While others have proclaimed him the best closer in baseball history, Rivera wouldn't put that label on himself.
"I don't feel myself, the greatest of all time. I'm a team player," he said. "I would love to be remembered as a player who was always there for others."
Yankees general Brian Cashman said he knew Rivera's intention was to retire last season.
"He's irreplaceable," Cashman said. "He is the greatest of all-time. I've known him since he was in the minor leagues, and he's never changed once. You see a lot of players that get a lot of money, become famous and change over time. He hasn't changed a bit. I've got more respect for him as a player and person because of that."
Hall of Fame reliever Goose Gossage, a Yankees' guest instructor, called Rivera "not only a great pitcher, but as great a person." Gossage noted that the role of closer has gone from multiple innings to basically a one-inning job.
"Mo is as good as anybody that's ever done it," Gossage said. "The last thing I want to do is take anything away from this guy, he is great. But I would throw out the challenge that, do what we did and we'll compare apples to apples. We didn't get to pitch just one inning, but I believe today is the way they should be used."
Former Yankees catcher Jorge Posada said there is only one Mariano Rivera.
"There won't be another person who will come along and do what he did," Posada said in a statement. "I'm so happy he is going out on his terms. Now every time he steps into a ballpark this year, teams and fans can celebrate and appreciate what he has meant to this great game we play."
Rivera said he will miss being on the field but not the long travel and many nights in hotels. He will be the last player to wear No. 42 — retired for Jackie Robinson by Major League Baseball in 1997 but allowed to remain for players using it at the time.
"Being the last player to wear No. 42 is a privilege," he said.
Rivera has not pitched in an exhibition game this spring training. He usually goes at his own pace in camp, working in the bullpen and throwing in simulated games — while avoiding bus trips to opponents' spring ballparks.
The 12-time All-Star has earned a record 42 saves in the postseason while putting up an 0.70 ERA. He began his big league career in 1995 and has spent his entire time with the Yankees.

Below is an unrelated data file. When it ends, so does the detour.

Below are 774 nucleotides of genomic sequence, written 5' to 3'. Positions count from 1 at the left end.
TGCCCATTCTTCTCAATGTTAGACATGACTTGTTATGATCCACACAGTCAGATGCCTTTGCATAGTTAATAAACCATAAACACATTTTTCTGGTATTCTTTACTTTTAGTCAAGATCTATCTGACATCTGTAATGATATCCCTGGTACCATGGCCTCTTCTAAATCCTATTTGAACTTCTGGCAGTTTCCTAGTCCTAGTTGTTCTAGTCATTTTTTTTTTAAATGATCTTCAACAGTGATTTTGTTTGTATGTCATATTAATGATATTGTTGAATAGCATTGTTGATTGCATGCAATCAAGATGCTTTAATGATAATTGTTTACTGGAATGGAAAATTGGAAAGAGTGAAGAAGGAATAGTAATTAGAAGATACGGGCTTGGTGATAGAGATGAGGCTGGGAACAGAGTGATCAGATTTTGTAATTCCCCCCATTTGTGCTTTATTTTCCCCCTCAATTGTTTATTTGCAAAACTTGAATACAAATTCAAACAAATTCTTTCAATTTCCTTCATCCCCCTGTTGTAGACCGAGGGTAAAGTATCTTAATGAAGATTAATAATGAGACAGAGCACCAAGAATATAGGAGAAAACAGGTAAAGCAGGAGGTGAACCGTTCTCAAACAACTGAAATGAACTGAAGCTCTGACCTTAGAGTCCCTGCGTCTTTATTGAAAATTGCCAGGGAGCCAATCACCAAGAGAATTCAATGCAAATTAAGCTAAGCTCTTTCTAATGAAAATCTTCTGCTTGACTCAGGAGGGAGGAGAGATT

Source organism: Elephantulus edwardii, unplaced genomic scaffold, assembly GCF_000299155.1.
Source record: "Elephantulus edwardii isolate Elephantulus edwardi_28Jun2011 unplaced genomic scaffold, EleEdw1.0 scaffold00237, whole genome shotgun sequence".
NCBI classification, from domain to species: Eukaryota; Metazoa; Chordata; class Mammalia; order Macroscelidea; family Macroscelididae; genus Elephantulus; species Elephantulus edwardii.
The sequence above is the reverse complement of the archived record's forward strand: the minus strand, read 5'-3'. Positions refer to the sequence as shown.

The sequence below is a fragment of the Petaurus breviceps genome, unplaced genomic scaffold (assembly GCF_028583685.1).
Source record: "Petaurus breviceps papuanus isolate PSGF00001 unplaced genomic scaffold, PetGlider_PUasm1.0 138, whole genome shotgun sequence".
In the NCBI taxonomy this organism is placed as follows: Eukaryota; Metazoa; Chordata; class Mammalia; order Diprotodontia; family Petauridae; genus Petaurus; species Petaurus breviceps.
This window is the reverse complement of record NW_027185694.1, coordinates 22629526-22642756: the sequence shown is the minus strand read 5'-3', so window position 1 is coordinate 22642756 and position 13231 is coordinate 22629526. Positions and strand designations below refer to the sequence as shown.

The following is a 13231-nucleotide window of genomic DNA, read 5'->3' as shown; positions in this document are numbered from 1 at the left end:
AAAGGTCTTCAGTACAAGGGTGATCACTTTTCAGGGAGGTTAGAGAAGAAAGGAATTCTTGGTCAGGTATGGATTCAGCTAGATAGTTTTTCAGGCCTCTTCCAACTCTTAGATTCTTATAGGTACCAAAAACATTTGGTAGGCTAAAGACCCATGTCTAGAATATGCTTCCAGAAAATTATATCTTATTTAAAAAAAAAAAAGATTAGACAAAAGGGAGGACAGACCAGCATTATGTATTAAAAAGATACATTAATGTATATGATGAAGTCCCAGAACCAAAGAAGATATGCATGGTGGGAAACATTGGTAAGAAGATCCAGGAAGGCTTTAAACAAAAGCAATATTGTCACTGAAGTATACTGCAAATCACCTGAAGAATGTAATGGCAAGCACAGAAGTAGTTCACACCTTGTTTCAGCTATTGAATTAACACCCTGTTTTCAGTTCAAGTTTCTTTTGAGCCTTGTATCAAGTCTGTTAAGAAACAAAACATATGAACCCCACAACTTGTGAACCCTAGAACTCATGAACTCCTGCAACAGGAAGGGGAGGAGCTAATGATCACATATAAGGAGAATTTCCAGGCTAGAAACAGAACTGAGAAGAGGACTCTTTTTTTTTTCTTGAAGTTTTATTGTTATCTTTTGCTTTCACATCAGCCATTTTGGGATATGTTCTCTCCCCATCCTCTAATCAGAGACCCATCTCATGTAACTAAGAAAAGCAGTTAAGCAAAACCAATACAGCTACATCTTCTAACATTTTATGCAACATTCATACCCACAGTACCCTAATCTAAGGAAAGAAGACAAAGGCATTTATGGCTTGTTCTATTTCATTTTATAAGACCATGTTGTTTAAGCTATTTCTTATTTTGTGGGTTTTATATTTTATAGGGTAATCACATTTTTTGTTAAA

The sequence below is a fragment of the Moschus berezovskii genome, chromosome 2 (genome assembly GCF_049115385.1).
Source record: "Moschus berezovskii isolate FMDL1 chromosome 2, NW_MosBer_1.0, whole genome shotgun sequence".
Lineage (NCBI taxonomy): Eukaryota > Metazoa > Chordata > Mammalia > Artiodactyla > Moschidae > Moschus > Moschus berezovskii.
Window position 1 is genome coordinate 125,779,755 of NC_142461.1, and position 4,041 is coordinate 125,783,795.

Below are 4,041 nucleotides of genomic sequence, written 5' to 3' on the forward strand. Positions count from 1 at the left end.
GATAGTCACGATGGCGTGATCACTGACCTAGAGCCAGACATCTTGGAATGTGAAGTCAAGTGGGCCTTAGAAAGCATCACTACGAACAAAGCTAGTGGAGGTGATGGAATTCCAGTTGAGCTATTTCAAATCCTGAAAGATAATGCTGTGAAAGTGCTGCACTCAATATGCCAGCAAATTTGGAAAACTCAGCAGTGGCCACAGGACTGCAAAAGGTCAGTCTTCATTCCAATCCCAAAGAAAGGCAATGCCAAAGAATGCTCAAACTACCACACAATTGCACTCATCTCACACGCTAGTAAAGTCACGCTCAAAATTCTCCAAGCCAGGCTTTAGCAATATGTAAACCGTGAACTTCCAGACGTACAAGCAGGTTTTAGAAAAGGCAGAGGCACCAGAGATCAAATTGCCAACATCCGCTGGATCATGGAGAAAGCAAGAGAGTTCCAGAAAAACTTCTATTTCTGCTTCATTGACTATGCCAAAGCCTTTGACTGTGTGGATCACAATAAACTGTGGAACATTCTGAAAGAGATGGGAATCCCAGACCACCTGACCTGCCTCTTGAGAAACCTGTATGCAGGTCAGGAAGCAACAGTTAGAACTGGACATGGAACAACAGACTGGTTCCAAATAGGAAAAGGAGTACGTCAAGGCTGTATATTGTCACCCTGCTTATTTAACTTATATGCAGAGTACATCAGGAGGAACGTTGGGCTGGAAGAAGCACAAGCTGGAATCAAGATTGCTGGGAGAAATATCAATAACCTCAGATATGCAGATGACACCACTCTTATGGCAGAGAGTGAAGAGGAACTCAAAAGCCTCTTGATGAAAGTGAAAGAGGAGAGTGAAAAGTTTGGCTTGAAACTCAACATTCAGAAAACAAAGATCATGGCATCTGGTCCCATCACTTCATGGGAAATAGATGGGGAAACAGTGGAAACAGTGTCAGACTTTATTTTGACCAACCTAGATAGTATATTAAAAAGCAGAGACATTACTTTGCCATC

Rivera made just nine appearances last season before he tore the anterior cruciate ligament in his right knee on May 3, and he had surgery on June 12. Rivera returned to his native Panama earlier this week on a personal matter.
The Rivera era with the Yankees almost got derailed during spring training 1996, when some in the organization were not happy with the play of Jeter, then a rookie, at shortstop. After an injury to veteran Tony Fernandez, Yankees owner George Steinbrenner held meetings to consider trading Rivera to Seattle for veteran shortstop Felix Fermin.
"The Boss was honestly considering it, and forced us to have some serious conversions about it" Cashman said. "It was a fight to convince the Boss to stand down and not force us to do a deal. Thankfully we didn't do that deal, the Boss listened, backed down, made us go through the fire drill, and that was as close as we ever came to trading Mariano."
As for the future, Rivera wants to take time off after this season to spend with his family. He envisions himself working in baseball, perhaps with minor leaguers.
"I definitely will be involved in the game some way, some aspect of the game," he said.
Rivera maintained his announcement was a cause for celebration and should not be a worry for the Yankees, who have come to regard him as a constant.
"There's nothing to be sad," Rivera said. "I did everything within my power to enjoy the game, to do it well, to respect the game of baseball. Have so much joy, and no one can take that joy away from me."